I’ve just sent $5 to the Public Safety Minister, the minister in charge of Canada’s Orwellian-named Correctional Service. He spends hundreds of millions of dollars annually on hell-hole prisons—hundreds of dollars per inmate a day. But they do no correcting to enable inmates’ integration back into society after release. With an immensely disproportionate number of Indigenous inmates, jails are the new residential schools—only worse.
After being jailed to await trial for a minor offence, a teenage Indian, probably provoked by conditions in the jail, killed another Indian in a scuffle. Upon transfer to a federal jail, Adam Capay spent 23 hours a day in solitary confinement for 52 months. The United Nations defines solitary confinement for more than 15 days as torture.
Recently, I learned that a young Ojibwe man from Winnipeg was in a federal jail in Quebec. I’ll call him Charlie. His mother and grandmother in Ottawa wanted to know where he was. But everyone in the system flatly refused to tell me—because of confidentiality! After dozens of phone calls, I finally extracted the answer so I could write to Charlie.
Weeks later, the jail called to say Charlie wanted to list me as an approved contact, and said I could expect his call the next day. When that didn’t happen, I called for an explanation. They told me Charlie had to make the call. A day later, Charlie’s letter arrived saying he didn’t have money to pay for the call. That’s why I’ve sent the Public Safety Minister five bucks.
In this age of low-cost phone service, why can’t Corrections find the money for inmates to make phone calls? Don’t they understand their need for the support of friends and family so they don’t commit suicide or get into more trouble?
Neither the Truth and Reconciliation report on residential schools nor the Murdered and Missing Women’s report delivered recommendations, as they were mandated to do, for fixing systemic causes of marginalization. It eluded both inquiries that educated and skilled people in or preparing for rewarding employment seldom commit suicide, are seldom murder victims and seldom disappear. And they seldom go to jail. The TRC report exaggerated the horrors, real as some once were, as well as the numbers enrolled. So now the uninformed blame all ills on those schools. It ignored successes, like a few federal cabinet ministers, and the Inuit thoracic surgeon who graduated in Inuvik. Later, a debate in the Senate about women in prison delivered nothing useful.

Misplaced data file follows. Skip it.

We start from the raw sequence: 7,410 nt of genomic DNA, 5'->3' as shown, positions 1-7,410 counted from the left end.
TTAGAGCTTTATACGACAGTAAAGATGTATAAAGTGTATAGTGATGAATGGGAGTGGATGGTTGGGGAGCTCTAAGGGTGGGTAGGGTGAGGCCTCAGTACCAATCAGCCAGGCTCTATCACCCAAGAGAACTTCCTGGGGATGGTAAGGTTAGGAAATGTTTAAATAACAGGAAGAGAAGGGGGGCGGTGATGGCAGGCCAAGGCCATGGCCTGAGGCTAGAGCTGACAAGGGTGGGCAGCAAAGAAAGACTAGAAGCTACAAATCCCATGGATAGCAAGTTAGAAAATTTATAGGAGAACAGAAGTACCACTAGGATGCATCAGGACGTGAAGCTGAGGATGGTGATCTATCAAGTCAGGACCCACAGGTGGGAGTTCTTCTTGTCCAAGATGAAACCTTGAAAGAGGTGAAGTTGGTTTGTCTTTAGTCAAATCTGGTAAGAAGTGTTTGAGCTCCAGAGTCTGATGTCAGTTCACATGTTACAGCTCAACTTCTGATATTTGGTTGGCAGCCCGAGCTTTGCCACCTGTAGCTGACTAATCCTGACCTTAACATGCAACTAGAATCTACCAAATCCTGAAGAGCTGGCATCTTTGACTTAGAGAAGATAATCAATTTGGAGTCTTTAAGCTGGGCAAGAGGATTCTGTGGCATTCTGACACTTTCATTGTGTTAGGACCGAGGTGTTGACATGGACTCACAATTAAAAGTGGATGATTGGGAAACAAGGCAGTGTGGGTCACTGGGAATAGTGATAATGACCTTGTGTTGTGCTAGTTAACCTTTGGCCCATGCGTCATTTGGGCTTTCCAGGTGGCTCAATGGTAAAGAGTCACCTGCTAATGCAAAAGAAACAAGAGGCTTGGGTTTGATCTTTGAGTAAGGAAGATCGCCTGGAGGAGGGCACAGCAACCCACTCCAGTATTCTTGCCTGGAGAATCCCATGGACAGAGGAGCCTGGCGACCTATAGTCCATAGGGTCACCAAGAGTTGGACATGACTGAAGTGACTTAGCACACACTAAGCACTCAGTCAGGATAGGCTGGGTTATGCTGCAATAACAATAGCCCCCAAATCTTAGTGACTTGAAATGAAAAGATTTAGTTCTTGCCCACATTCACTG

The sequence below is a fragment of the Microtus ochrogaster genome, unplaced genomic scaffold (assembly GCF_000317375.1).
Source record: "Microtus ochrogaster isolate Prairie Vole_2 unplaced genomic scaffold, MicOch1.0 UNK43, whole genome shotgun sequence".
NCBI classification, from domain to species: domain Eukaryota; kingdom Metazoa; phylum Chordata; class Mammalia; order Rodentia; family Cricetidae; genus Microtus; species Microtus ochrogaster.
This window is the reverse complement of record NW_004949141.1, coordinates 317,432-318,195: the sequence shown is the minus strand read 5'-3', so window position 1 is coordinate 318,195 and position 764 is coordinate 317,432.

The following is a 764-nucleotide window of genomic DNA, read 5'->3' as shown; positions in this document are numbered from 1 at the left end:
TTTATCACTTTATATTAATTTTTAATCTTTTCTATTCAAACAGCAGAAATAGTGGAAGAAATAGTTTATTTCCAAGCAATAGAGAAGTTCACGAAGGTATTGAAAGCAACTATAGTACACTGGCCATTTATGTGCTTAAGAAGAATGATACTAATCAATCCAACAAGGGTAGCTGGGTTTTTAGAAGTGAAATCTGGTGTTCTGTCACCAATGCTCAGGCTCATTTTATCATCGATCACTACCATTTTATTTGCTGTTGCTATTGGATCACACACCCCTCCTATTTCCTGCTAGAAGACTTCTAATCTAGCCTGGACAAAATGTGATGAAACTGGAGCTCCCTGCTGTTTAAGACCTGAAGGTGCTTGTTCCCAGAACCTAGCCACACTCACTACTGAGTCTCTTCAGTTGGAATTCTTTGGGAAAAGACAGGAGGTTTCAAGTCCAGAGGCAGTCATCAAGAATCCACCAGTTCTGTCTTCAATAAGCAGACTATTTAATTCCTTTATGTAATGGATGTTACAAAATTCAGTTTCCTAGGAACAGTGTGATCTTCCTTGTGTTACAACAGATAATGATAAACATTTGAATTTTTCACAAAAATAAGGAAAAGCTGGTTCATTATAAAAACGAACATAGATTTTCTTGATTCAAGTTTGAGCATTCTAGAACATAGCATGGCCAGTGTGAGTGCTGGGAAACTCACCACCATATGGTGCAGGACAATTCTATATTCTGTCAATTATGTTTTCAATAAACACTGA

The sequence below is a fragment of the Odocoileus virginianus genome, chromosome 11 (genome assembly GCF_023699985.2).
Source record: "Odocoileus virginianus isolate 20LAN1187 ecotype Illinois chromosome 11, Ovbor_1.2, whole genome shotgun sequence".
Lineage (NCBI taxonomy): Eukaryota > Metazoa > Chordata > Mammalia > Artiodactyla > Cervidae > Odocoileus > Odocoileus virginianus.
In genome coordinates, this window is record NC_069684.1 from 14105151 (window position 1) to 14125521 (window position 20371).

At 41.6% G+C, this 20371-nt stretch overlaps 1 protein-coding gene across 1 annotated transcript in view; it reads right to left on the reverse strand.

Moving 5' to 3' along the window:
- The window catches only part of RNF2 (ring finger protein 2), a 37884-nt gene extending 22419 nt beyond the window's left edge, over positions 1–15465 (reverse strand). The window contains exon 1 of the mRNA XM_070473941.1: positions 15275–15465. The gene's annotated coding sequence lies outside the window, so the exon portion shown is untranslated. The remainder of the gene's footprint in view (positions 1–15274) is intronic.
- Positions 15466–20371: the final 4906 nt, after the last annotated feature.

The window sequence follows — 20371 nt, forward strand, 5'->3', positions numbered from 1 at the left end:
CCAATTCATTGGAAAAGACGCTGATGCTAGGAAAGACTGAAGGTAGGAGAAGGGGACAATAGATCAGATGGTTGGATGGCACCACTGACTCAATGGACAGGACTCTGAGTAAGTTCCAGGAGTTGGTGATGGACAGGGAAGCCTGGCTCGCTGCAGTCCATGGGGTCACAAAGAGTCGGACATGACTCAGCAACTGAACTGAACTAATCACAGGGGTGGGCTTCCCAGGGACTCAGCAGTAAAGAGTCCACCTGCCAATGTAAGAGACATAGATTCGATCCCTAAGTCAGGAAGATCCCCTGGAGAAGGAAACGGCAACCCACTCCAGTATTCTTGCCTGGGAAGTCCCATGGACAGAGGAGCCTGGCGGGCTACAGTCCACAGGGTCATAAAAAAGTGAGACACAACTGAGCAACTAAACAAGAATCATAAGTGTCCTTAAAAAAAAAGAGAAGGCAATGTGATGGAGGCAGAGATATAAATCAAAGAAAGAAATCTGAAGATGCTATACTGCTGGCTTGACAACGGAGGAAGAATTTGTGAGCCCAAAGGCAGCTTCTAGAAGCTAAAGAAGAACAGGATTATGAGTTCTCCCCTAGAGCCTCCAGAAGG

Success or failure for schools, and jails, depends on how they actually function. The formative years for TRC commissioner Murray Sinclair, MMIW commissioner Marion Buller and Canada’s Senators enabled them for rewarding employment in the high-tech economy. So why don’t they demand what they had for Indigenous youth and prison inmates? With good reason, Maclean’s magazine wrote of the divide, “Canada has a bigger race problem than America.”
By contrast, in conjunction with a ten-year re-housing program, Singapore’s schools did the heavy lifting for disadvantaged Malays. And Norway and Holland rehabilitate prison inmates by educating and training them, and treating them decently. Both the cost and the recidivism rate are lower than in Canada. The great Irish writer Brendan Behan was in reform school, Borstal, from the age of 16 to 19. Intensive schooling there helped to enable his success.
When the minister in charge of prisons in England, Winston Churchill wrote: “The mood and temper of the public in regard to the treatment of crime and criminals is one of the most unfailing tests of the civilization of any country.”
For Indigenous citizens, Canada fails Churchill’s test.